László Illés

He began making independent films when he was 13 years old and has continued his passion for film to present day. Currently, he is directing feature films, documentaries and commercials. Throughout the years, he directed dozens of music videos, and also worked as 1st Assistant Director in Hungarian features, international films, commercials.

Illés’ independent personality carries through to his films, which have been primarily financed through crowdfunding and private investors. He owns his production company (Intergalactic Productions), which enables him to pursue his passion and make top quality, critically acclaimed independent films for international sale.

His first feature film was a horror film, ‘The Basement’, in which he served as director and producer. The Basement was released in more than 40 countries and on DVD, Blu-Ray, VOD, and Television winning rave reviews from audiences. It was also theatrically released in Hungary and available on NETFLIX in many regions.

The Shepherd was his second feature film as a director. It is a historical drama, which takes place in Europe during WWII. The main character is an old shepherd, who lives alone on a ranch. After his daughter gets killed by German soldiers, he decides in his grief to save as many Jewish lives as possible. Throughout the film, the Shepherd is faced with many difficult challenges, the most difficult culminating: to save the life of a Jewish family, a wounded girl, or himself from the German soldiers. The movie won 31 international awards, László Illés received more than 20 awards in best directing, best script and best movie category.

Haunting Trophies is his biggest project so far. It’s a mind-blowing thriller full of unprecedented twists and a unique and high-quality look.

Your project has entered in our festival. What is your project about?
Haunting Trophies is a suspenseful cinematic experience, packed with unprecedented twists that promise to captivate audiences. A young man hiking deep in the woods finds a female corpse manipulated in a bizarre manner. Shocked by the discovery, the man realizes that he is not alone on the scene. The murderer starts hunting him in order to protect his identity.


Tell us something about your shooting? What pleasantly surprised you?
Indie filmmaking presents both freedoms and constraints. While there is significant creative liberty, limitations emerge due to budget constraints. As a consequence, progress in production was a bit slower with a small crew and limited funds. The film's production was notably intricate, requiring time to organize each sequence, and we had to take breaks multiple times to secure funding for subsequent scenes. Hence, it took three years to bring the film to completion. I believe the biggest challenge always comes down to the budget and figuring out how to creatively navigate the limited financial constraints without compromising the visual aesthetics and quality.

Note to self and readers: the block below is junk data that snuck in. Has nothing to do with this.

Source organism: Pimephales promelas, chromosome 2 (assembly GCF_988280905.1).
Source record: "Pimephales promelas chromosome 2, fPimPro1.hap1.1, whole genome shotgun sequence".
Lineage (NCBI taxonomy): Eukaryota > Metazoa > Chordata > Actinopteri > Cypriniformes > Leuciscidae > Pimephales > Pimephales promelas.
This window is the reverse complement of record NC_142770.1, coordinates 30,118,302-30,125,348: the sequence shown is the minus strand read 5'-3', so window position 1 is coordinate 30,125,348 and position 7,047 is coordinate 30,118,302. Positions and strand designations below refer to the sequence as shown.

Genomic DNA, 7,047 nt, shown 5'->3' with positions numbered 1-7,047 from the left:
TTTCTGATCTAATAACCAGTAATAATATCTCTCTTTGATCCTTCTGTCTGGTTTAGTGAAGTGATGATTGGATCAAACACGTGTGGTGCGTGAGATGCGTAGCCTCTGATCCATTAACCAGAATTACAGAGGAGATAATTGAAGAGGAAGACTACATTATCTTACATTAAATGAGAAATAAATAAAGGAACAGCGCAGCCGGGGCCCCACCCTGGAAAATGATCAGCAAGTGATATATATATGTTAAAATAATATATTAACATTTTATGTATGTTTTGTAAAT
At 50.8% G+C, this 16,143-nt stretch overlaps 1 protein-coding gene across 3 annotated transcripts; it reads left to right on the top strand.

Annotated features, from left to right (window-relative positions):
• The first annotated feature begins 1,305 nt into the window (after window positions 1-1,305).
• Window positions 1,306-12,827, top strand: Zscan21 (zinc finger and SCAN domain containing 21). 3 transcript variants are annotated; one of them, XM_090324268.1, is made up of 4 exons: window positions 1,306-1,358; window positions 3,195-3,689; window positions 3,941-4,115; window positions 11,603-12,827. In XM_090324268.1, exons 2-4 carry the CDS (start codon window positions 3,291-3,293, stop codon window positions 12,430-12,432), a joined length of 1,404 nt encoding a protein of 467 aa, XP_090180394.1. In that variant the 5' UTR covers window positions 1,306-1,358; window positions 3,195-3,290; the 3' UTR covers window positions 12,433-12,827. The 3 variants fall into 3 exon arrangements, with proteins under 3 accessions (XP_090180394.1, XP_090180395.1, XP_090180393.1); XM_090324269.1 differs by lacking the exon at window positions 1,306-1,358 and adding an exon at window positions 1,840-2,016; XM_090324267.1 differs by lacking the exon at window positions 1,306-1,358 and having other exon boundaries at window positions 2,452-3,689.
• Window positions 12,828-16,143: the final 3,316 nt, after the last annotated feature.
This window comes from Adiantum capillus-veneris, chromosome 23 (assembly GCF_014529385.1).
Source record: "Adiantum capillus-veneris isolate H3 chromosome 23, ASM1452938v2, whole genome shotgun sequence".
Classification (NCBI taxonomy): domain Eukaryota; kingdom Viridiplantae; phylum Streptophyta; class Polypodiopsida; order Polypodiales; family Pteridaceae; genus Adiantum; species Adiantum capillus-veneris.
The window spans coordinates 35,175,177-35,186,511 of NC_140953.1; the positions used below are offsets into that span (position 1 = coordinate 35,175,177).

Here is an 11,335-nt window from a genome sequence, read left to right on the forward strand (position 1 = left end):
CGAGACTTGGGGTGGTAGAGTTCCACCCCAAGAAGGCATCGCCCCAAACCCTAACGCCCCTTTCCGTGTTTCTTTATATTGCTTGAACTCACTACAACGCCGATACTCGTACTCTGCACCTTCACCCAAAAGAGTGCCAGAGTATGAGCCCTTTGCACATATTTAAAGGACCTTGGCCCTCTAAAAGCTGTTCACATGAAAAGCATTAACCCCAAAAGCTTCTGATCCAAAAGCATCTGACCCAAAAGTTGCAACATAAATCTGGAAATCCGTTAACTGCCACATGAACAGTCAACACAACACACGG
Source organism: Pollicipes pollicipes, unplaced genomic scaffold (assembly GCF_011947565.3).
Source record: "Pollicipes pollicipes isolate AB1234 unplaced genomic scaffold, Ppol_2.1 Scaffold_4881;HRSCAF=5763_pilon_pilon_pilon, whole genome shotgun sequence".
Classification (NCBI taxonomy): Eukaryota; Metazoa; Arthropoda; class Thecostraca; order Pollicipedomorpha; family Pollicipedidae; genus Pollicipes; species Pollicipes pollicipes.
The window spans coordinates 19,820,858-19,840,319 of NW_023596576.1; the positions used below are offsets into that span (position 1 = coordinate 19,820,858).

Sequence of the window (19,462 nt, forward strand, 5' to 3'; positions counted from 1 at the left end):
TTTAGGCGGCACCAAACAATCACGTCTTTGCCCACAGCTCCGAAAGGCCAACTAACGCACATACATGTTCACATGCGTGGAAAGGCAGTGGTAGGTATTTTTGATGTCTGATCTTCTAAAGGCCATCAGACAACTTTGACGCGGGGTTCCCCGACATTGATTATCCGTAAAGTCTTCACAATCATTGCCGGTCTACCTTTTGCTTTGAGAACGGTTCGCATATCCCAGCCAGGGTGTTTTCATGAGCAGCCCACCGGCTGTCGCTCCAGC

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For what group of spectators is your film targeted?
It is intended for viewers who are not seeking conventional stories, those who enjoy thinking through films, spending time understanding, appreciating twists and turns, and embracing a slower pace.

Why should distributors buy your film?
I have a deep passion for thrillers and films that are so intricately woven that viewers need to revisit them multiple times to fully grasp the plot. It's crucial for me to narrate stories that provoke thought and leave a lasting impact on the audience. We aimed to create a film that stands out from the rest with its story and visual language. There are increasingly fewer films that strive for originality, and ours does. Rarely do new thrillers have such intricate plots that require significant mental engagement. Audiences are hungry for such experiences.

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How would you specify your work? What characterizes your film?
The storylines of the film intertwine not only in space but also in time, unveiling information in a way that continually offers a fresh interpretation of the film, challenging what viewers initially thought about the “resolution." Beyond the complexity of the story and numerous twists, we aimed to devise a visual language that diverges from the conventional. The film features several slow-motion sequences at crucial narrative points, a technique rarely employed in previous films.

Why did you decided to become a filmmaker?
I didn't choose this path; rather, filmmaking found me. It has been a part of my life since childhood, and at the age of 13, I started making my own films. It was never a question of what to do for me. It's not a job; I'm a film fanatic, living for my passion and hobby. Filmmaking has always been not only the first but also the last option in my lifetime, the one thing I want to fill my lifetime with.

Who is your role model?
My favorite directors include Bela Tarr, Andrei Tarkovsky, Stanley Kubrick, Akira Kurosawa, Christopher Nolan, and Darren Aronofsky, Giuseppe Tornatore and Lars von Trier.

Which movies are your favorites? Why?
Being a Star Wars fanatic in my childhood, I watched the original trilogy the most. Since then, my taste has evolved towards more dramatic narratives and unique film language, storytelling, and visual solutions.